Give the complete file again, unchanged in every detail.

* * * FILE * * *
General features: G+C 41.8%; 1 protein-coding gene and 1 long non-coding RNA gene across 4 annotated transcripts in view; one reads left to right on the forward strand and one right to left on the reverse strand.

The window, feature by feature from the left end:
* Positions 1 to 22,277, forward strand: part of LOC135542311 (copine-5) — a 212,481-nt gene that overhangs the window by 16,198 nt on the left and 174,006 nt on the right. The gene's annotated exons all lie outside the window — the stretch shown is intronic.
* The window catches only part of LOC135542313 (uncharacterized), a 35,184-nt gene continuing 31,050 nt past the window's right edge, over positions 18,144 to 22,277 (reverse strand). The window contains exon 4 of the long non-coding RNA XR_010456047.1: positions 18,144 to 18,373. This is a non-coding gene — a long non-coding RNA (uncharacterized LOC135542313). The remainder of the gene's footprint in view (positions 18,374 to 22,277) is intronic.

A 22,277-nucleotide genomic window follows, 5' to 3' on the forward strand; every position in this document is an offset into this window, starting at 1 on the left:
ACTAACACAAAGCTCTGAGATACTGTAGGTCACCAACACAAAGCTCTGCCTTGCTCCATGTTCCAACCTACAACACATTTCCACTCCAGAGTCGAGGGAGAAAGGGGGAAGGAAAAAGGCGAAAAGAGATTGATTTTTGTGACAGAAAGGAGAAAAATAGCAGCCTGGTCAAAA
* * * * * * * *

General features: G+C 41.8%; 1 protein-coding gene and 1 long non-coding RNA gene across 4 annotated transcripts in view; one reads left to right on the forward strand and one right to left on the reverse strand.

The window, feature by feature from the left end:
* Positions 1 to 22,277, forward strand: part of LOC135542311 (copine-5) — a 212,481-nt gene that overhangs the window by 16,198 nt on the left and 174,006 nt on the right. The gene's annotated exons all lie outside the window — the stretch shown is intronic.
* The window catches only part of LOC135542313 (uncharacterized), a 35,184-nt gene continuing 31,050 nt past the window's right edge, over positions 18,144 to 22,277 (reverse strand). The window contains exon 4 of the long non-coding RNA XR_010456047.1: positions 18,144 to 18,373. This is a non-coding gene — a long non-coding RNA (uncharacterized LOC135542313). The remainder of the gene's footprint in view (positions 18,374 to 22,277) is intronic.

A 22,277-nucleotide genomic window follows, 5' to 3' on the forward strand; every position in this document is an offset into this window, starting at 1 on the left:
ACTAACACAAAGCTCTGAGATACTGTAGGTCACCAACACAAAGCTCTGCCTTGCTCCATGTTCCAACCTACAACACATTTCCACTCCAGAGTCGAGGGAGAAAGGGGGAAGGAAAAAGGCGAAAAGAGATTGATTTTTGTGACAGAAAGGAGAAAAATAGCAGCCTGGTCAAAA